Woman-enjoying-winter-sun-[400x600]My Story

A few winters ago, I noticed I was struggling with issues that I had never dealt with before. I didn’t like to socialize anymore, concentrating had become difficult, and my anxiety was out of control. I was oversleeping, gaining weight and craving foods, which were all out of character for me. What confused me was that I hadn’t changed anything in my day-to-day activities or habits, other than the things mentioned above. While I tried to piece together what could have changed, I realized that I was happy and full of energy during the summer months, and then as soon as the weather changed, I started experiencing these symptoms. Living in Eastern Idaho, I found, had a downside. My doctor told me that it wasn’t just the winter blues (although many people think that’s all it is), and I have since been diagnosed with Seasonal Affective Disorder or seasonal depression.

Seasonal Affective Disorder (appropriately nicknamed SAD) is a type of depression that happens at the same time every year, coinciding with the changing seasons. It’s most common to experience these symptoms at the start of the fall, and they can last all winter. And while I may be younger than some, there is no correlation to age – this disorder impacts seniors as much as anyone. SAD, according to the Mayo Clinic, is related to a change in how much sunlight is shining, which impacts your biological clock making it so your body doesn’t know if it should be asleep or awake.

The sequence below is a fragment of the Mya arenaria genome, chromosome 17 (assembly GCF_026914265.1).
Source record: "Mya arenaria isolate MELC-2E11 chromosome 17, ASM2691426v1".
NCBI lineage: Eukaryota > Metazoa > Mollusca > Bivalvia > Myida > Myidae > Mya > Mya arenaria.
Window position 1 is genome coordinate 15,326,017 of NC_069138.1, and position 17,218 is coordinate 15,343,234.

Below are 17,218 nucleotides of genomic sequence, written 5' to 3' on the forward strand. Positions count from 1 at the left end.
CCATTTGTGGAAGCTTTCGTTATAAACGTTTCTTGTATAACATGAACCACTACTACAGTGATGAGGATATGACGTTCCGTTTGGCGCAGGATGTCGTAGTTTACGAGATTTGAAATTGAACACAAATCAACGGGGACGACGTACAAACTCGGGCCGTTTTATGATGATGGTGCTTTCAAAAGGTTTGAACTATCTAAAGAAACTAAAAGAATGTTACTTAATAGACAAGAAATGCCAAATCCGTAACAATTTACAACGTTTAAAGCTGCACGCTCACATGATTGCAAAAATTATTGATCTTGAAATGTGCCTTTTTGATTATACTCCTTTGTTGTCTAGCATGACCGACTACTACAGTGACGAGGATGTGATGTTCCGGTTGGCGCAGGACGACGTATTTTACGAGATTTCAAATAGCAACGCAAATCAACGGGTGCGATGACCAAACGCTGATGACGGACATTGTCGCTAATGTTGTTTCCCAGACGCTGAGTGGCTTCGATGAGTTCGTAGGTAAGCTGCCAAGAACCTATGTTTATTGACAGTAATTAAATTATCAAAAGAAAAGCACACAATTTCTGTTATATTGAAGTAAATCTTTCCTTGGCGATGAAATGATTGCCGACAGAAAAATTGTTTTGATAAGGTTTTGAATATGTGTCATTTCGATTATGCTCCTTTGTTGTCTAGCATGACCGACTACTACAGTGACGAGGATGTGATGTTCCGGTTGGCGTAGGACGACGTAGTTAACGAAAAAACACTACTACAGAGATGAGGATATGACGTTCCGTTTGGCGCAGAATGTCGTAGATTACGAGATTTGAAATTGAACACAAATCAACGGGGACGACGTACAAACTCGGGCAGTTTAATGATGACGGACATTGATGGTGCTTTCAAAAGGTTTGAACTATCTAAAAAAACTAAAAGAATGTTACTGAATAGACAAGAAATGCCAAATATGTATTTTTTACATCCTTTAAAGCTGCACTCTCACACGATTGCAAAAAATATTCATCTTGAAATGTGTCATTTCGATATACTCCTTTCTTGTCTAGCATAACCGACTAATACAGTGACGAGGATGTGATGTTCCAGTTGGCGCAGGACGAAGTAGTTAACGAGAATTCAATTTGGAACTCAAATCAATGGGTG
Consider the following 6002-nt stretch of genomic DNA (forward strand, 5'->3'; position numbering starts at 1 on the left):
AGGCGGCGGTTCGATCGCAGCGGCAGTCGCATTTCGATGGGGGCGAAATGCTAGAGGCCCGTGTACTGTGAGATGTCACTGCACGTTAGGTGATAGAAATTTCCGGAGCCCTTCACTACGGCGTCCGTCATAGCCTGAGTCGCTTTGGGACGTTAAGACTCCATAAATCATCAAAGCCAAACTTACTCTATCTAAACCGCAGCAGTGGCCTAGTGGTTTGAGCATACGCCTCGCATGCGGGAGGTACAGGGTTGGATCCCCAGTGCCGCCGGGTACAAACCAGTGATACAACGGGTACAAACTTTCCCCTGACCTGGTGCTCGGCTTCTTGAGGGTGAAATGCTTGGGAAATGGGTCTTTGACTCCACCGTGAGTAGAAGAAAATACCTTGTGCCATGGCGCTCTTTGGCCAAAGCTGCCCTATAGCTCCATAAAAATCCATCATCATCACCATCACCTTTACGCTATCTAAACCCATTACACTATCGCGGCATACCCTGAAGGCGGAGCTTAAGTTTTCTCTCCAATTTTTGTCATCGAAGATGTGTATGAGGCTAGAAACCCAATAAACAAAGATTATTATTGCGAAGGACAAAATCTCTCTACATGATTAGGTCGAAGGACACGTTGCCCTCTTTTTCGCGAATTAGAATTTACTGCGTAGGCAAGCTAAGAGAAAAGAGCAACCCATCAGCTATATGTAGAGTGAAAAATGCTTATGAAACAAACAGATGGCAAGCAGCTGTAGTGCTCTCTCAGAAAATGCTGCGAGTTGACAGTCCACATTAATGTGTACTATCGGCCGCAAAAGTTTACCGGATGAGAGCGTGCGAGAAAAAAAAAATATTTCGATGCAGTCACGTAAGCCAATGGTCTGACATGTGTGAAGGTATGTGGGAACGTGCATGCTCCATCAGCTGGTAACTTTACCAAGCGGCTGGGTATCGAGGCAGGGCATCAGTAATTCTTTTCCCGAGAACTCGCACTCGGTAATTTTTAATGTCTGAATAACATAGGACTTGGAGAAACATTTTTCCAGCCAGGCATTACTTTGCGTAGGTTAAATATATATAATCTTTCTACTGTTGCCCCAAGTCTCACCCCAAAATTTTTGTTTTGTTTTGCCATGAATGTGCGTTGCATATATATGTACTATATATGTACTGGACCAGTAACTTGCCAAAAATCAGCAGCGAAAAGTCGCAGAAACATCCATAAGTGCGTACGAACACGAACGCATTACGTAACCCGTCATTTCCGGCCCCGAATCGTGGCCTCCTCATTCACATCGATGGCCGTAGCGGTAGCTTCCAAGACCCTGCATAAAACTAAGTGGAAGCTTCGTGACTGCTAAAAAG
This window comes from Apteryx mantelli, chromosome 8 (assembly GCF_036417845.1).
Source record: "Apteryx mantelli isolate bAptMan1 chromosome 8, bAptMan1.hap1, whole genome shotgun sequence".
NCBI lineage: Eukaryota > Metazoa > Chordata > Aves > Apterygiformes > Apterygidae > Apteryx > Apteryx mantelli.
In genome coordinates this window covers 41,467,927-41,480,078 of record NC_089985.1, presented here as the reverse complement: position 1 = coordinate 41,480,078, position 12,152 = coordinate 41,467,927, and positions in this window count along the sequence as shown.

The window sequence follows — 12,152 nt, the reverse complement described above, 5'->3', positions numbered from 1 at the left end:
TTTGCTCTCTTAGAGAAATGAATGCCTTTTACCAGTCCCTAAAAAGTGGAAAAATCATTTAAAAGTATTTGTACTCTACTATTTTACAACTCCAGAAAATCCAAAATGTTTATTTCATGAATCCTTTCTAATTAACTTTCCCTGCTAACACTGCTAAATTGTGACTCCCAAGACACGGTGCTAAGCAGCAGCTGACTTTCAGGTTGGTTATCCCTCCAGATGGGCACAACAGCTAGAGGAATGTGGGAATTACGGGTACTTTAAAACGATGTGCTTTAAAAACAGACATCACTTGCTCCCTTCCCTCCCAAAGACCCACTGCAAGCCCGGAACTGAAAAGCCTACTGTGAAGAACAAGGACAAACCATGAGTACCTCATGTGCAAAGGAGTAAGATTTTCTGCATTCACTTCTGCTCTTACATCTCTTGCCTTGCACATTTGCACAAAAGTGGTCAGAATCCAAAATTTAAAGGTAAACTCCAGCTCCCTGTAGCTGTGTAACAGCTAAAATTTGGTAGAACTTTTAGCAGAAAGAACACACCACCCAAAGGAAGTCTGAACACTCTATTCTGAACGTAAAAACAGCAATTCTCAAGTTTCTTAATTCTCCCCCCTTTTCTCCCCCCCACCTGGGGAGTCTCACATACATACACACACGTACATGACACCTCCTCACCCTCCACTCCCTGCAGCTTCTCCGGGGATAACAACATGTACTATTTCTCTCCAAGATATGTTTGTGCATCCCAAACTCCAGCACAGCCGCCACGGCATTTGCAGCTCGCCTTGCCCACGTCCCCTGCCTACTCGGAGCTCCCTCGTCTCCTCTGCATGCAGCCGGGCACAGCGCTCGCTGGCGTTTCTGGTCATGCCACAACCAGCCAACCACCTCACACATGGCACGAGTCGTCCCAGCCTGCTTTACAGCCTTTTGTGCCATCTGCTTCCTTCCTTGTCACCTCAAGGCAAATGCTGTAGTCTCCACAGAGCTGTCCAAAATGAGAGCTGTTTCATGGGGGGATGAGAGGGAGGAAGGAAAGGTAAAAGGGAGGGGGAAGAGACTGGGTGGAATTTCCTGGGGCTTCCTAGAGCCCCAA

Symptoms (according to the Mayo Clinic) to watch for:

  • Depression
  • Loss of energy
  • Oversleeping
  • Feeling of hopelessness
  • Heavy feeling in the arms or legs
  • Anxiety
  • Social withdrawal
  • Loss of interest in activities once enjoyed
  • Appetite changes (especially a craving for foods that are high in carbohydrates)
  • Weight Gain
  • Difficulty concentrating

How to treat SAD

There are many ways to treat your Seasonal Affective Disorder. If clinically diagnosed, your doctor may suggest light therapy, where you essentially go and sit in a box under a bright light that mimics sunlight. A doctor may also suggest trying some home remedies or lifestyle changes.

After I was diagnosed, I opted to not undergo light therapy and treated my SAD by making some lifestyle changes, which made a major impact in helping me overcome this disorder. Here are some tips:

1. Make your environment sunnier

Open the windows and blinds, and don’t sit in dark places! Anywhere there can be light, let there be light! Sitting in the sunlight as much as possible really lifts your mood.

I am now a firm believer in keeping my blinds open during the day. It was out of laziness and neglect that I didn’t open them. By making an effort to have them open during the day, I was able to see the sun and get more light. When I was sitting and enjoying TV during the day, I started making a conscience effort to sit in the light. I realized that I had forgotten in the short time between summer and winter that I loved the sun on my skin, and I started to find myself in a better mood.